Hezbollah has risen from a shadowy group established during Lebanon’s 1975-90 civil war to a heavily armed force with big sway over the Lebanese State. Governments, including the United States, deem it a terrorist organisation.
Iran’s Revolutionary Guards founded Hezbollah in 1982 to export its Islamic Revolution and fight Israeli forces that had invaded Lebanon. Sharing Tehran’s Shia Islamist ideology, Hezbollah recruited among Lebanese Shia Muslims.
Groups that Lebanese security officials and Western intelligence have said were linked to Hezbollah launched suicide attacks on Western embassies and targets and kidnapped Westerners in the 1980s. One group, Islamic Jihad, was thought to be led by Imad Moughniyah, a top Hezbollah commander who was killed in a car bomb in Syria in 2008.
The United States holds Hezbollah responsible for a suicide bombing that destroyed US Marine headquarters in Beirut in 1983, killing 241 servicemen, and a suicide bombing the same year on the US embassy. A suicide bombing also hit a French barracks in Beirut in 1983, killing 58 French paratroopers.
Referring to those attacks and hostage-taking, Hezbollah leader, Sayyed Hassan Nasrallah, said in a 2022 interview they were carried out by small groups not linked to Hezbollah.
Hezbollah kept its weapons at the end of the civil war to fight Israeli forces that were occupying the predominantly Shia south. Years of guerrilla warfare led Israel to withdraw in 2000.
Hezbollah demonstrated its military advances in 2006 during a five-week war with Israel, which erupted after it crossed into Israel, kidnapping two soldiers and killing others. The war killed 1,200 people in Lebanon, mostly civilians, and 158 Israelis, mostly soldiers. Hezbollah fired thousands of rockets into Israel.
Its military power grew after deploying into Syria in 2012 to help President Bashar Al-Assad fight mostly Sunni rebels.
Hezbollah boasts precision rockets and says it can hit all parts of Israel. In 2021, Nasrallah said the group had 100,000 fighters.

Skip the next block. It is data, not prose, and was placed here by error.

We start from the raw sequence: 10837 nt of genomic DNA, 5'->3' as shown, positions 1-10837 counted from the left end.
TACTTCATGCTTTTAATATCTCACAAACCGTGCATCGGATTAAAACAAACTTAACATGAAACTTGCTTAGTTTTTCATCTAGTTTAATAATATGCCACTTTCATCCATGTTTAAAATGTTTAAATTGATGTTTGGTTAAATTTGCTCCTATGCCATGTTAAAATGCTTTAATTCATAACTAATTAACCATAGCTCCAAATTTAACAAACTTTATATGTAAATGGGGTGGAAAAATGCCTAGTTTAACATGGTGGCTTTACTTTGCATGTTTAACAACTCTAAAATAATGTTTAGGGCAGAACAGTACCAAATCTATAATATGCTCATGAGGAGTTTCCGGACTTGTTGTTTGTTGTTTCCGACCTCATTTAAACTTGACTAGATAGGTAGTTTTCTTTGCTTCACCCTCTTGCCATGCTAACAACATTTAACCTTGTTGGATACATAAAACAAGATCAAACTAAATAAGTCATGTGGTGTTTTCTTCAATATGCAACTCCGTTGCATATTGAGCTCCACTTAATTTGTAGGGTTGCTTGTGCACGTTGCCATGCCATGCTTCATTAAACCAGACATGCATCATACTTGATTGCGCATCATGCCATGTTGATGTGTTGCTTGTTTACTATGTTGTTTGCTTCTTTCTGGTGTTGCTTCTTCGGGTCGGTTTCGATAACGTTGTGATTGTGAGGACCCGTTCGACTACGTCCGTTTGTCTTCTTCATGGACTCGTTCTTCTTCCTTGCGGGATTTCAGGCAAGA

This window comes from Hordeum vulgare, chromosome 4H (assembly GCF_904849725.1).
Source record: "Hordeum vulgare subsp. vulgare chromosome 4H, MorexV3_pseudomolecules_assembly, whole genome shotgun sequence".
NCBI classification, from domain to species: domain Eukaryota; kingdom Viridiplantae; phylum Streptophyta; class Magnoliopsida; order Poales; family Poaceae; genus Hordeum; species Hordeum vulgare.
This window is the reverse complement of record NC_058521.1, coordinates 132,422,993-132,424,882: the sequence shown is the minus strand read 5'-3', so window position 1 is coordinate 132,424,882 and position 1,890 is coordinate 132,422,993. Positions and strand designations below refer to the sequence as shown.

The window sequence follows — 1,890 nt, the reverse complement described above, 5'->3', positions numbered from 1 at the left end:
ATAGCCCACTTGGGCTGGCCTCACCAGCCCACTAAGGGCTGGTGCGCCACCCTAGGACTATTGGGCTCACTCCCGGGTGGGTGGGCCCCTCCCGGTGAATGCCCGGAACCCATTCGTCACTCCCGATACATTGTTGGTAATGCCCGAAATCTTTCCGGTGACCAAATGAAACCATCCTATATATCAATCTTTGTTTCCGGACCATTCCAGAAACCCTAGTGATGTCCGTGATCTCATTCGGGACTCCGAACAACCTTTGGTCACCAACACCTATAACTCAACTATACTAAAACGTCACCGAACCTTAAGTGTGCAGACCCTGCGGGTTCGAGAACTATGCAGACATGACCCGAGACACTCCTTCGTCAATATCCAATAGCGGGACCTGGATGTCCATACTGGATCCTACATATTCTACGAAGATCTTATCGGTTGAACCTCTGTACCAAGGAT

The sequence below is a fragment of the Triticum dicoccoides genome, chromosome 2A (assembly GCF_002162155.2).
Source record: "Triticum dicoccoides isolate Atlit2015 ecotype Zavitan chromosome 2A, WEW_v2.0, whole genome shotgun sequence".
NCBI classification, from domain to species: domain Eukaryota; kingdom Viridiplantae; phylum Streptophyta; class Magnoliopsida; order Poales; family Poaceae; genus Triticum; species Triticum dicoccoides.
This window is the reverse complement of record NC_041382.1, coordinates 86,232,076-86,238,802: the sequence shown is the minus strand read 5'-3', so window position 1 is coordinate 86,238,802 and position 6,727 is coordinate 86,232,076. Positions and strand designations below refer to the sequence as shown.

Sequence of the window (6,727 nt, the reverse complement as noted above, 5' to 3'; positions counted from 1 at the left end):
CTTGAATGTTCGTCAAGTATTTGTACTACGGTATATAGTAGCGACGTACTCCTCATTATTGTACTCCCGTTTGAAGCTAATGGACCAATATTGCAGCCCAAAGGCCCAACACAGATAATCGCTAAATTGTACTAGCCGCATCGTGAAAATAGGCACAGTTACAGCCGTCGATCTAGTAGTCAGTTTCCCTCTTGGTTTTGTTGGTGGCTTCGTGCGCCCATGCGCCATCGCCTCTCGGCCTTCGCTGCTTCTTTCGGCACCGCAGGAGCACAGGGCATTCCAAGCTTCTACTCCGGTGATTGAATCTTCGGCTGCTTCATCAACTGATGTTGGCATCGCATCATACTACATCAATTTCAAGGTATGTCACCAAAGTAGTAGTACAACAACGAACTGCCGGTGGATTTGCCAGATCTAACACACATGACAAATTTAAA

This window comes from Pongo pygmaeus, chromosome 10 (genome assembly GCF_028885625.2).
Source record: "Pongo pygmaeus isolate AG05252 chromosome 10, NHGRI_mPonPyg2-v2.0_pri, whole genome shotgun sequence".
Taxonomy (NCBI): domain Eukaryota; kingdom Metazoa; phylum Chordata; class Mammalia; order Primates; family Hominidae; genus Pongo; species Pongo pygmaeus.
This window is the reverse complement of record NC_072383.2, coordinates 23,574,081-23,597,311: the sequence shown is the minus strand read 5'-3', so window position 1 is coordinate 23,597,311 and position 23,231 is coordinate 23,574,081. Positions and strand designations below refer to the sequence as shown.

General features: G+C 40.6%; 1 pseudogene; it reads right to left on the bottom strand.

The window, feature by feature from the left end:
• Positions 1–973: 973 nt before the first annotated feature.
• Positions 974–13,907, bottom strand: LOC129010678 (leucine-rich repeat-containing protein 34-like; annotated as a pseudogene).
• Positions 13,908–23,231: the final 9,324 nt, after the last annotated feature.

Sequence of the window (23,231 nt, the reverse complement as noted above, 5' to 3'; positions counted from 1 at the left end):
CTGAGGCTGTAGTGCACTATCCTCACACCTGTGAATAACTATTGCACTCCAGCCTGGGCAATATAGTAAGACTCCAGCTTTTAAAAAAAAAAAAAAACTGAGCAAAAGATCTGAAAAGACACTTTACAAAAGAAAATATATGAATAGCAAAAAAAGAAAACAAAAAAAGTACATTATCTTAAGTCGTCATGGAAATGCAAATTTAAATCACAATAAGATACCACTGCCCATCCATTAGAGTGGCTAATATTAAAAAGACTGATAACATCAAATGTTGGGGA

Iran gives Hezbollah weapons and money. The United States estimates Iran has allocated it hundreds of millions of dollars annually in recent years.
Hezbollah has fought and trained Iran-backed groups in Iraq. Saudi Arabia says Hezbollah has also fought in support of the Iran-allied Houthis in Yemen. Hezbollah denies this.
Role in Lebanon
Hezbollah’s sway in Lebanon is underpinned by its arsenal and the support of many Shia who say the group defends Lebanon from Israel.
Critics say Hezbollah has undermined the State and accuse it of unilaterally leading Lebanon into conflicts.
The group has ministers in government and lawmakers in parliament. It has also flexed its muscles in the street.
In 2008, a power struggle with Lebanese adversaries, backed by the West and Saudi Arabia, spiralled into a brief conflict. Hezbollah fighters took over parts of Beirut after the government vowed to take action against the group’s military communications network.
Hezbollah entered politics more prominently in 2005 after ally, Syria, withdrew following the killing of former Prime Minister Rafik Al-Hariri, who symbolised Saudi influence in Lebanon.
A UN-backed Court later convicted three Hezbollah members in absentia over the assassination. Hezbollah denies any role, describing the Court as a tool of its enemies.
In 2016, the Hezbollah-allied Christian politician, Michel Aoun, became President. Two years later, Hezbollah and its allies won a parliamentary majority. This majority was lost in 2022, but the group continued to exercise a big sway.
Western countries, including the United States, designate Hezbollah a terrorist organisation. So do US-allied Gulf Arab States, including Saudi Arabia. The European Union classifies Hezbollah’s military wing as a terrorist group, but not its political wing.
Argentina blames Hezbollah and Iran for the 1994 bombing of a Jewish community centre in Buenos Aires in which 85 people were killed, and for a 1992 attack on the Israeli embassy in Buenos Aires that killed 29 people. Both deny responsibility.
The views expressed in this article belong to the author and do not necessarily reflect the editorial policy of Middle East Monitor.